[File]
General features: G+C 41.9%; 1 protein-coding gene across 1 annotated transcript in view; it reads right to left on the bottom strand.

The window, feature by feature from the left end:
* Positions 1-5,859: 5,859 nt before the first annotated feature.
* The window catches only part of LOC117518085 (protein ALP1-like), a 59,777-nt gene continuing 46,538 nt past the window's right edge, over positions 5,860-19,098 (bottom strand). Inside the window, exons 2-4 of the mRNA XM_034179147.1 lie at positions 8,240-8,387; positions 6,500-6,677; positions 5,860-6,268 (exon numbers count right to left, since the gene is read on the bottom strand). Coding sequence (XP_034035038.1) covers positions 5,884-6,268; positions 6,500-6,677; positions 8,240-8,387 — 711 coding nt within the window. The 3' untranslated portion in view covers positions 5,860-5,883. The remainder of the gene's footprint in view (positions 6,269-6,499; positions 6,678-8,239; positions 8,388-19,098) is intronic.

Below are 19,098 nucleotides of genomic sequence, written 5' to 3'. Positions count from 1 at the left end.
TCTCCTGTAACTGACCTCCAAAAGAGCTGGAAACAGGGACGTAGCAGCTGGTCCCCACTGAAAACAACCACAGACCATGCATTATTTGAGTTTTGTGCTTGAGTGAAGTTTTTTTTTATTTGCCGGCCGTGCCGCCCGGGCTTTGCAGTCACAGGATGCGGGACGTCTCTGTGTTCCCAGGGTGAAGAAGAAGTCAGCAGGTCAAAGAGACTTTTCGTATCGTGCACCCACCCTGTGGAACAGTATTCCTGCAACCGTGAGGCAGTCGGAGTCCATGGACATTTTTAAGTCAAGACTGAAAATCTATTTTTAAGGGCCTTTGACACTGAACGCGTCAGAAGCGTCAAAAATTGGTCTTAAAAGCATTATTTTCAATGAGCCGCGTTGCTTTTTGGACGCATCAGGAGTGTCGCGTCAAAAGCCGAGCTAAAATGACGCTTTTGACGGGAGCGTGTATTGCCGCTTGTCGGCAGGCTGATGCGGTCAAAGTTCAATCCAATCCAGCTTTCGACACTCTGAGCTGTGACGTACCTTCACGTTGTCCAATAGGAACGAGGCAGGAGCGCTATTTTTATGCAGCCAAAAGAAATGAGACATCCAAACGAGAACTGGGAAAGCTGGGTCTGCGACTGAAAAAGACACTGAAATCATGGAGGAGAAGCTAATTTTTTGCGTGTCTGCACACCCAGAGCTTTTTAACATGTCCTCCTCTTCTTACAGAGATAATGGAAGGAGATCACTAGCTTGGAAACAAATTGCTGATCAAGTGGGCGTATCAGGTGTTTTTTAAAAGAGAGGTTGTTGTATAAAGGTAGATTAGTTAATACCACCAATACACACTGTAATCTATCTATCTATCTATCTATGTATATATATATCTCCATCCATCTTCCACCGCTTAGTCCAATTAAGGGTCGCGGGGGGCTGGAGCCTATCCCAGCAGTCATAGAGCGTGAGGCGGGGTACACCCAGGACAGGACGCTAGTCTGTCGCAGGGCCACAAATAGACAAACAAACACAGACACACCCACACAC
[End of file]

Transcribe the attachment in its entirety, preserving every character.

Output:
General features: G+C 41.9%; 1 protein-coding gene across 1 annotated transcript in view; it reads right to left on the bottom strand.

The window, feature by feature from the left end:
* Positions 1-5,859: 5,859 nt before the first annotated feature.
* The window catches only part of LOC117518085 (protein ALP1-like), a 59,777-nt gene continuing 46,538 nt past the window's right edge, over positions 5,860-19,098 (bottom strand). Inside the window, exons 2-4 of the mRNA XM_034179147.1 lie at positions 8,240-8,387; positions 6,500-6,677; positions 5,860-6,268 (exon numbers count right to left, since the gene is read on the bottom strand). Coding sequence (XP_034035038.1) covers positions 5,884-6,268; positions 6,500-6,677; positions 8,240-8,387 — 711 coding nt within the window. The 3' untranslated portion in view covers positions 5,860-5,883. The remainder of the gene's footprint in view (positions 6,269-6,499; positions 6,678-8,239; positions 8,388-19,098) is intronic.

Below are 19,098 nucleotides of genomic sequence, written 5' to 3'. Positions count from 1 at the left end.
TCTCCTGTAACTGACCTCCAAAAGAGCTGGAAACAGGGACGTAGCAGCTGGTCCCCACTGAAAACAACCACAGACCATGCATTATTTGAGTTTTGTGCTTGAGTGAAGTTTTTTTTTATTTGCCGGCCGTGCCGCCCGGGCTTTGCAGTCACAGGATGCGGGACGTCTCTGTGTTCCCAGGGTGAAGAAGAAGTCAGCAGGTCAAAGAGACTTTTCGTATCGTGCACCCACCCTGTGGAACAGTATTCCTGCAACCGTGAGGCAGTCGGAGTCCATGGACATTTTTAAGTCAAGACTGAAAATCTATTTTTAAGGGCCTTTGACACTGAACGCGTCAGAAGCGTCAAAAATTGGTCTTAAAAGCATTATTTTCAATGAGCCGCGTTGCTTTTTGGACGCATCAGGAGTGTCGCGTCAAAAGCCGAGCTAAAATGACGCTTTTGACGGGAGCGTGTATTGCCGCTTGTCGGCAGGCTGATGCGGTCAAAGTTCAATCCAATCCAGCTTTCGACACTCTGAGCTGTGACGTACCTTCACGTTGTCCAATAGGAACGAGGCAGGAGCGCTATTTTTATGCAGCCAAAAGAAATGAGACATCCAAACGAGAACTGGGAAAGCTGGGTCTGCGACTGAAAAAGACACTGAAATCATGGAGGAGAAGCTAATTTTTTGCGTGTCTGCACACCCAGAGCTTTTTAACATGTCCTCCTCTTCTTACAGAGATAATGGAAGGAGATCACTAGCTTGGAAACAAATTGCTGATCAAGTGGGCGTATCAGGTGTTTTTTAAAAGAGAGGTTGTTGTATAAAGGTAGATTAGTTAATACCACCAATACACACTGTAATCTATCTATCTATCTATCTATGTATATATATATCTCCATCCATCTTCCACCGCTTAGTCCAATTAAGGGTCGCGGGGGGCTGGAGCCTATCCCAGCAGTCATAGAGCGTGAGGCGGGGTACACCCAGGACAGGACGCTAGTCTGTCGCAGGGCCACAAATAGACAAACAAACACAGACACACCCACACAC